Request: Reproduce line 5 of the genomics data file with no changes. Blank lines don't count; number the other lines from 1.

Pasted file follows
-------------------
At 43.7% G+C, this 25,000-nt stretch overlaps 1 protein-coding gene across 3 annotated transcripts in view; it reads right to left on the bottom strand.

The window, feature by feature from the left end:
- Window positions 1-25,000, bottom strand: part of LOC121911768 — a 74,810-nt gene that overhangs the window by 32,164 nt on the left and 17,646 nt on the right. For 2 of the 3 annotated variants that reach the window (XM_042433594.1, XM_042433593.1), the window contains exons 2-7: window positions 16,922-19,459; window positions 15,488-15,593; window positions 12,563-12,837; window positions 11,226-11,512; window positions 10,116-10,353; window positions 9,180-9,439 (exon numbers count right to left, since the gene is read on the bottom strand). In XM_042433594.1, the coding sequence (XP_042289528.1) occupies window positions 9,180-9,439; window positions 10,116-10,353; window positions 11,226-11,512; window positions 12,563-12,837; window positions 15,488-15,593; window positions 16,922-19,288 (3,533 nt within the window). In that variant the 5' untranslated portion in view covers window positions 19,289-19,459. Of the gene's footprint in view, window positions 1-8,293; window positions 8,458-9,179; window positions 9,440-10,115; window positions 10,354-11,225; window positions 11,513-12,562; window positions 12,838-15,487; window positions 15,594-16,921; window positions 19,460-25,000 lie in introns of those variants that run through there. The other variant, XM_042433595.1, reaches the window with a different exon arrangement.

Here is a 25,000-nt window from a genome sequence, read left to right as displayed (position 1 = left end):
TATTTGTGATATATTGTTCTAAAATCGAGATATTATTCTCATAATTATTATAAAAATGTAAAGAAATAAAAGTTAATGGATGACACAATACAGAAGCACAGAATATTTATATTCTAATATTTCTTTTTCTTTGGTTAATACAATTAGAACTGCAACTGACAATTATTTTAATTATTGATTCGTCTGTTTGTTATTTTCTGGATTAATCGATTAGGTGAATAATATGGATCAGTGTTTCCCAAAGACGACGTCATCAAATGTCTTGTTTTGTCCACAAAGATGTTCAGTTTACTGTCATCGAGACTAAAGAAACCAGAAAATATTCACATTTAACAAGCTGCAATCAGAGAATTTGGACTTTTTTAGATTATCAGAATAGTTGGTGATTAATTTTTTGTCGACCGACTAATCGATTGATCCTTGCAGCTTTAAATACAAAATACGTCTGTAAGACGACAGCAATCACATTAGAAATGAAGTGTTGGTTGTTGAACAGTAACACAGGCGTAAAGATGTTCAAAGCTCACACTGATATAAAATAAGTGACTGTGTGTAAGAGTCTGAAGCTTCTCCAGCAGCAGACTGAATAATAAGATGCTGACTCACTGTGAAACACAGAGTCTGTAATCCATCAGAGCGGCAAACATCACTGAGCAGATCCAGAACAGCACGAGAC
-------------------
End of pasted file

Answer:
TATTTGTGATATATTGTTCTAAAATCGAGATATTATTCTCATAATTATTATAAAAATGTAAAGAAATAAAAGTTAATGGATGACACAATACAGAAGCACAGAATATTTATATTCTAATATTTCTTTTTCTTTGGTTAATACAATTAGAACTGCAACTGACAATTATTTTAATTATTGATTCGTCTGTTTGTTATTTTCTGGATTAATCGATTAGGTGAATAATATGGATCAGTGTTTCCCAAAGACGACGTCATCAAATGTCTTGTTTTGTCCACAAAGATGTTCAGTTTACTGTCATCGAGACTAAAGAAACCAGAAAATATTCACATTTAACAAGCTGCAATCAGAGAATTTGGACTTTTTTAGATTATCAGAATAGTTGGTGATTAATTTTTTGTCGACCGACTAATCGATTGATCCTTGCAGCTTTAAATACAAAATACGTCTGTAAGACGACAGCAATCACATTAGAAATGAAGTGTTGGTTGTTGAACAGTAACACAGGCGTAAAGATGTTCAAAGCTCACACTGATATAAAATAAGTGACTGTGTGTAAGAGTCTGAAGCTTCTCCAGCAGCAGACTGAATAATAAGATGCTGACTCACTGTGAAACACAGAGTCTGTAATCCATCAGAGCGGCAAACATCACTGAGCAGATCCAGAACAGCACGAGAC